The trial court found that Alpers sustained personal injury by

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accident, resulting in his death, arising out of and in the course of his employment with respondent motor company.

Respondents first contend that there was no evidence justifying personal injury by accident which resulted in decedent’s death. In making this contention, they concede that the sufficiency of evidence to support a finding of fact is a question of law to be determined by this court on appellate review. In so doing, it is necessary to determine whether the record contains any evidence which tends to support the judgment rendered, and in considering all of the evidence this court is required to review all testimony in the light most favorable to the prevailing party below. If, when so considered, the record contains any evidence which supports the trial court’s judgment, that judgment must be affirmed. (Silvers v. Wakefield, 176 Kan. 259, 270 P.2d 259 McDonald v. Rader, 177 Kan. 249, 277 P.2d 652; Pinkston v. Rice Motor Co., 180 Kan. 295, 299, 303 P.2d 197, and cases therein cited.)

Respondents rely on the recent case of Taber v. Tole Landscape Co., 181 Kan. 616, 313 P.2d 290, as holding that exposure to the elements must subject the employee to a greater hazard or risk than that to which he would have otherwise been exposed; that in the instant case the deceased was not exposed to any more risk than had he not been working and had merely walked to the corner grocery for a loaf of bread. We are unable to accept this view. It was stated in that opinion:

“It has been held many times that the compensation act prescribes no standard of health for a workman, and if his physical structure gives way under the stress of his usual labor his death is an accident which arises out of his employment. Carney v. Hellar, 155 Kan. 674, 127 P.2d 496; Pinkston v. Rice Motor Co., 180 Kan. 295, 303 P.2d 197.)
“From the foregoing, and other authorities dealing with injuries resulting from exposure to the elements, such as in this case — natural heat — the general rule appears to be that the injury arises out of the employment when there is apparent to the rational mind, upon consideration of all the circumstances, a causal connection between the conditions under which the work is required to be performed, and the resulting injury.” [l.c. 620]

The facts in the instant case and the question involved are somewhat similar to those in our recent case of Pinkston v. Rice Motor Co., supra, and we think the rules of law as applied to the facts in that case are controlling here. We defined the terms “personal injury” and “accident,” citing many of our authorities in support thereof, and no useful purpose would be gained in reiterating them

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here. We also stated that this court has previously held that coronary occlusion, coronary thrombosis, cerebral hemorrhage, or heart failure — acute, which resulted in death or disability to a workman, was personal injury by accident when it arose out of and was received in the course of the employment. (Riggs v. Ash Grove Lime Portland Cement Co., 131 Kan. 244, 289 P. 410 Carney v. Hellar, supra; Peterson v. Safeway Stores, 158 Kan. 271, 146 P.2d 657; Burk v. American Dist. Tel. Co., 160 Kan. 519, 163 P.2d 402; Workman v. Johnson Bros. Construction Co., 164 Kan. 478, 190 P.2d 863; Earhart v. Wible Ice Cold Storage Co., 150 Kan. 695, 95 P.2d 366; Hill v. Etchen Motor Co., 143 Kan. 655, 56 P.2d 103.)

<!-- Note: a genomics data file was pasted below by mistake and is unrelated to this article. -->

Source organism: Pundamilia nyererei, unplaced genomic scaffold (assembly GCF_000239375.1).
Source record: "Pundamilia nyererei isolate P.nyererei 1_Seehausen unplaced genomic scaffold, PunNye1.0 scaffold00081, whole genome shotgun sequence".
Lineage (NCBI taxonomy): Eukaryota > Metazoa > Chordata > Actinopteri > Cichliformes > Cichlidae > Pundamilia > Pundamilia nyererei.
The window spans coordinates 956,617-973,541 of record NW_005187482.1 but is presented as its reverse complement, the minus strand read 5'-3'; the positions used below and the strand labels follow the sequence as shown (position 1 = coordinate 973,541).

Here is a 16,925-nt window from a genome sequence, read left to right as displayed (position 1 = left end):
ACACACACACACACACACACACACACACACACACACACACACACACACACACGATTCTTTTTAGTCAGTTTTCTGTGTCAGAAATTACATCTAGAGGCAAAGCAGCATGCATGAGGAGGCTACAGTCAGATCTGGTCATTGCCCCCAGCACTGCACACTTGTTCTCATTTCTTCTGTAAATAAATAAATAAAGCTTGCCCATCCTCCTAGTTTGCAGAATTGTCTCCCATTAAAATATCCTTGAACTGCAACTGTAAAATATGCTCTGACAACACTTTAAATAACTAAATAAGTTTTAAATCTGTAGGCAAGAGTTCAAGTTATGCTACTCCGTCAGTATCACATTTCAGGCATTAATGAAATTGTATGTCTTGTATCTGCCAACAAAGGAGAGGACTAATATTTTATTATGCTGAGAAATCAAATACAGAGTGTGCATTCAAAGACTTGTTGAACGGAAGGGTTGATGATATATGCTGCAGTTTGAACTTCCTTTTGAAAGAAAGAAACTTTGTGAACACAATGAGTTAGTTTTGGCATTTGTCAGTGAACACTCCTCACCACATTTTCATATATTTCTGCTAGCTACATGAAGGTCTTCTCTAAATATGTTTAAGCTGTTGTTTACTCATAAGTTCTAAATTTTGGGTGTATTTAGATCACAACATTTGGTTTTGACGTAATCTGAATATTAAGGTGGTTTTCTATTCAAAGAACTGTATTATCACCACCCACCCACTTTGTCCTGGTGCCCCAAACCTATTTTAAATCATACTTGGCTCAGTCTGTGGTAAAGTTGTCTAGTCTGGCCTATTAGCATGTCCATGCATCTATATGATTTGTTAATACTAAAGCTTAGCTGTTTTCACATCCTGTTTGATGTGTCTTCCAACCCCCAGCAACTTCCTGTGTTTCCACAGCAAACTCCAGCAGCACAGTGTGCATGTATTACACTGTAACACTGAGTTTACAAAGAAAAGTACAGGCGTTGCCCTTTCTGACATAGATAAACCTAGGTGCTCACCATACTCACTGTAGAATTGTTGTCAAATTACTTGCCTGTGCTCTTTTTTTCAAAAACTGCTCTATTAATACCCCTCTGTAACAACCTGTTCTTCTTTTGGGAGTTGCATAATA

In the present case there is ample evidence that decedent’s death was caused by coronary occlusion; that the occasion of his death was sudden, unexpected and undesigned; that the facts and circumstances surrounding decedent’s activity from 7:30 a.m. until his death between 10:00 and 10:30 that morning — his standing outside in the cold for at least thirty minutes (from 8:00 to 8:30 a.m.) and subsequently walking six blocks into a cold north wind, in spitting snow and with the temperature at the freezing mark, being improperly dressed for the occasion — were such as would have authorized the trial court under the evidence presented to relate the coronary occlusion to physical exertion and to conclude that such exercise in freezing temperature was a contributing factor which aggravated and precipitated the sudden entrance of a blood clot from the circulatory system into a coronary vessel, which in turn caused death. Under the record, it cannot be denied that decedent’s work exposed him to a greater danger than if he had not been working. His employment under the circumstances subjected him to a greater hazard or risk than that to which he would have otherwise been exposed. (Taber v. Tole Landscape Co., supra.) We are of the opinion that the record discloses sufficient competent evidence to support the trial court’s finding.

Respondents contend that the trial court erred in computing the amount of compensation due claimant. (G.S. 1957 Supp., 44-510.) They assert that decedent’s earnings record introduced in evidence discloses that he worked for respondent motor company from June 16 until November 8, 1956, a period of twenty-one weeks, earning $1594.70; and that there was no evidence upon which the trial court could base its finding that decedent worked but eighteen weeks. The record shows that decedent’s employment was interrupted by

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illness. Respondents have not made it affirmatively appear that the trial court erred in its finding and judgment.

In view of what has been said above, the judgment of the trial court is affirmed.

It is so ordered.

JACKSON, J., not participating.

PRICE, J., dissents,

being of the opinion the record fails to establish a causal relationship between the employment and death or that the death of the workman was the result of personal injury by accident arising out of the employment.